Ottawa reaches ‘agreement in principle’ with Indigenous victims of Sixties Scoop

Surrounded by Chief Marcia Brown Martel and Sixties Scoop survivors, Crown-Indigenous Relations and Northern Affairs Minister Carolyn Bennett responds to a question during a news conference on Parliament Hill, in Ottawa on Friday, October 6, 2017. Bennett announced a compensation package for indigenous victims of the sixties scoop. (Adrian Wyld/The Canadian Press)
The Canadian government has reached an agreement in principle to pay hundreds of millions of dollars in compensation to thousands of Aboriginal survivors of the so-called Sixties Scoop, Crown-Indigenous Affairs Minister Carolyn Bennett announced Friday morning.

The term refers to a practice in the 1960s and up to mid-1980s when Indigenous children were taken away from their parents by child welfare authorities and placed with non-Indigenous foster families.

Speaking at an emotionally charged press conference in Ottawa, Bennett said there will be up to $750 million in direct compensation to the estimated 20,000 Indigenous survivors.

The government will also set aside $50 million towards a foundation “to enable change and reconciliation,” and another $75 million to pay their legal fees.

The proposed foundation will provide access to education, healing and wellness and commemoration activities for communities and individuals and help ensure the preservation, protection and revitalization of First Nations, Inuit, and Métis languages and cultures, Bennett said.

“Language and culture, apology, healing, these are essential elements to begin to right the wrongs of this dark and painful chapter,” Bennett said.

‘Great harm’
Sixties Scoop survivors and supporters gather for a demonstration at a Toronto courthouse on Tuesday, August 23, 2016. (Michelle Siu/The Canadian Press)

The announcement comes after the federal government lost a key legal battle in February when an Ontario judge ruled that Ottawa failed to take reasonable steps to ensure that the children who were forcibly removed from their families on Aboriginal reserves were able to hold on to their Indigenous heritage.

“Great harm was done,” Ontario Superior Court Justice Edward Belobaba ruled. “The ‘scooped’ children lost contact with their families. They lost their [Aboriginal] language, culture and identity. Neither the children nor their foster or adoptive parents were given information about the children’s [Aboriginal] heritage or about the various educational and other benefits that they were entitled to receive. The removed children vanished ‘with scarcely a trace.’”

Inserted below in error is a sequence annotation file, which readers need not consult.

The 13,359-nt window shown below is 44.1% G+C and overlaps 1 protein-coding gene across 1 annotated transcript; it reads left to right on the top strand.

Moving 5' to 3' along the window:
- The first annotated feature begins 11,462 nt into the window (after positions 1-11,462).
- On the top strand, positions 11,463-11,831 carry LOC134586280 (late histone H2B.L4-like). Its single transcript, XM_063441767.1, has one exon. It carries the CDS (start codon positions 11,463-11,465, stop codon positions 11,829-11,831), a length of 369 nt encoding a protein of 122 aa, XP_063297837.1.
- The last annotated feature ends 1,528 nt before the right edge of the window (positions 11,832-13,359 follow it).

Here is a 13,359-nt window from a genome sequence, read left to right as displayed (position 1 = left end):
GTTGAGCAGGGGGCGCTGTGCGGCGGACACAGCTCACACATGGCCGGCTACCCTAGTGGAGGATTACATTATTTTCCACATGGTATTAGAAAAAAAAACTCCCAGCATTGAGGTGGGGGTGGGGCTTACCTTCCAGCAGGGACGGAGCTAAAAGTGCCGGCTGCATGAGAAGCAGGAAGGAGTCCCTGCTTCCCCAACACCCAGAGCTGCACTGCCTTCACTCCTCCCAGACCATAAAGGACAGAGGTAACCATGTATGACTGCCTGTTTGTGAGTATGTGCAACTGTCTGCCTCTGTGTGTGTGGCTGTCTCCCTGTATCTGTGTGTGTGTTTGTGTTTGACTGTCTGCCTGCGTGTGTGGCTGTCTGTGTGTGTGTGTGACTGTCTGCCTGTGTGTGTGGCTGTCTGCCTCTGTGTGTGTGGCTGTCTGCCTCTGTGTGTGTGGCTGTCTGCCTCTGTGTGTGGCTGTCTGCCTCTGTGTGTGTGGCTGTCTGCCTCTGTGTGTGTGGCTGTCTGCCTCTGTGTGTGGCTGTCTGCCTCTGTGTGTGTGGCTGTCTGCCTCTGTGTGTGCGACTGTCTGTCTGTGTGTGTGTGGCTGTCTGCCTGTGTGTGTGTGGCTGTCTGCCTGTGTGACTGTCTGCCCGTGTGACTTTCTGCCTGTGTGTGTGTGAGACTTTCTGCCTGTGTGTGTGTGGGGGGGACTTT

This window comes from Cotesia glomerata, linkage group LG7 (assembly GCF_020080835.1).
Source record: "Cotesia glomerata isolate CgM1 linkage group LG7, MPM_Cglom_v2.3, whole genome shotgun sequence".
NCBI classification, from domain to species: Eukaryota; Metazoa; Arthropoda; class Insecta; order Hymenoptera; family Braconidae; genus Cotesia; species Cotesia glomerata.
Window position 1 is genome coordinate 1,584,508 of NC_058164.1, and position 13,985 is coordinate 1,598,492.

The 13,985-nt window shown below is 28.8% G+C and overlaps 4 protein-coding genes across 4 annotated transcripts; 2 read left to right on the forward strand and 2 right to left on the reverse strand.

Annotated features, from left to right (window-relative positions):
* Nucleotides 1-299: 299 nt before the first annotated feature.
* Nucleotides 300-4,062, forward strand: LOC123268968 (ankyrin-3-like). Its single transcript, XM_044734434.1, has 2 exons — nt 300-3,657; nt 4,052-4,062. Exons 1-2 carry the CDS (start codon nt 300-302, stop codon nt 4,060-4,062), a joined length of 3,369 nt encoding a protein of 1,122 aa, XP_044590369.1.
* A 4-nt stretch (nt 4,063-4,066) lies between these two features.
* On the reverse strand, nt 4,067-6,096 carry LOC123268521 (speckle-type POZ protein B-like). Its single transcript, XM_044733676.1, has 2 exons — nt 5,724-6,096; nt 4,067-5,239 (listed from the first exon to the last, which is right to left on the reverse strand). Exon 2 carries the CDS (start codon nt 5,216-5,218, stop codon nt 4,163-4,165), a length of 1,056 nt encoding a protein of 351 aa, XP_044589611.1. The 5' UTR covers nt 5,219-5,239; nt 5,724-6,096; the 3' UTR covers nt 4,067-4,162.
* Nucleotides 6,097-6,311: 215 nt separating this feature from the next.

The settlement is intended to resolve a number of lawsuits by the Sixties Scoop survivors filed across Canada.

“Those affected by the Sixties Scoop identify the loss of their culture and language as among the greatest harm they suffered, which is why the government is responding directly to address this underlying impact of misguided past policies,” Bennett said.

‘Great hope’
Beaverhouse First Nation Chief Marcia Brown Martel stands for a portrait before attending a news conference, in Toronto on Tuesday, February 14, 2017. (Chris Young/The Canadian Press)

Speaking at a press conference in Ottawa, Marcia Brown Martel, lead plaintiff in the Ontario action, said she hoped the ruling meant that no other Indigenous child will ever lose their culture.

“There is great hope within myself that Indigenous children in this country … will never again be taken from their culture. The time of stealing children and placing them into something that is not their lifestyle, their culture, gone from their language, those days are coming to a close,” she said.

A member of the Temagami First Nation near Kirkland Lake, in northeastern Ontario, she was adopted by a non-indigenous couple as young child. When she returned to her community to reconnect with her roots at the age of 17, Brown Martel discovered the Canadian government had declared her original identity, Sally Susan Mathias, dead.

Now the chief of the Beaverhouse First Nation, Brown Martel sued the federal government in February, 2009.

The settlement is only the first step in the painful reconciliation process, the minister acknowledged.

“This does not close the chapter on the Sixties Scoop,” Bennett said. “There is more work to be done to address the harm suffered by other Indigenous children during this period.”

Parties are working to finalize the agreement by the end of 2017, and will seek court approval through a fairness hearing targeted for Spring 2018, she said.

With files from CBC News

Related stories from around the North:

Canada: Ontario court sides with Indigenous survivors of Sixties Scoop, Eye on the Arctic

Finland: Sámi politician calls Finland “racist country”, Yle News

Greenland: What the EU seal ban has meant for Inuit communities in the Arctic, Eye on the Arctic

Sweden: Sami win case for rights to hunt, fish in Sweden, Radio Sweden

Russia:  Indigenous Peoples activist detained in Moscow, Barents Observer

United States:  Arctic conference spotlights indigenous issues, Alaska Dispatch News

Levon Sevunts, Radio Canada International

Born and raised in Armenia, Levon started his journalistic career in 1990, covering wars and civil strife in the Caucasus and Central Asia. In 1992, after the government in Armenia shut down the TV program he was working for, Levon immigrated to Canada. He learned English and eventually went back to journalism, working first in print and then in broadcasting. Levon’s journalistic assignments have taken him from the High Arctic to Sahara and the killing fields of Darfur, from the streets of Montreal to the snow-capped mountaintops of Hindu Kush in Afghanistan. He says, “But best of all, I’ve been privileged to tell the stories of hundreds of people who’ve generously opened up their homes, refugee tents and their hearts to me.”

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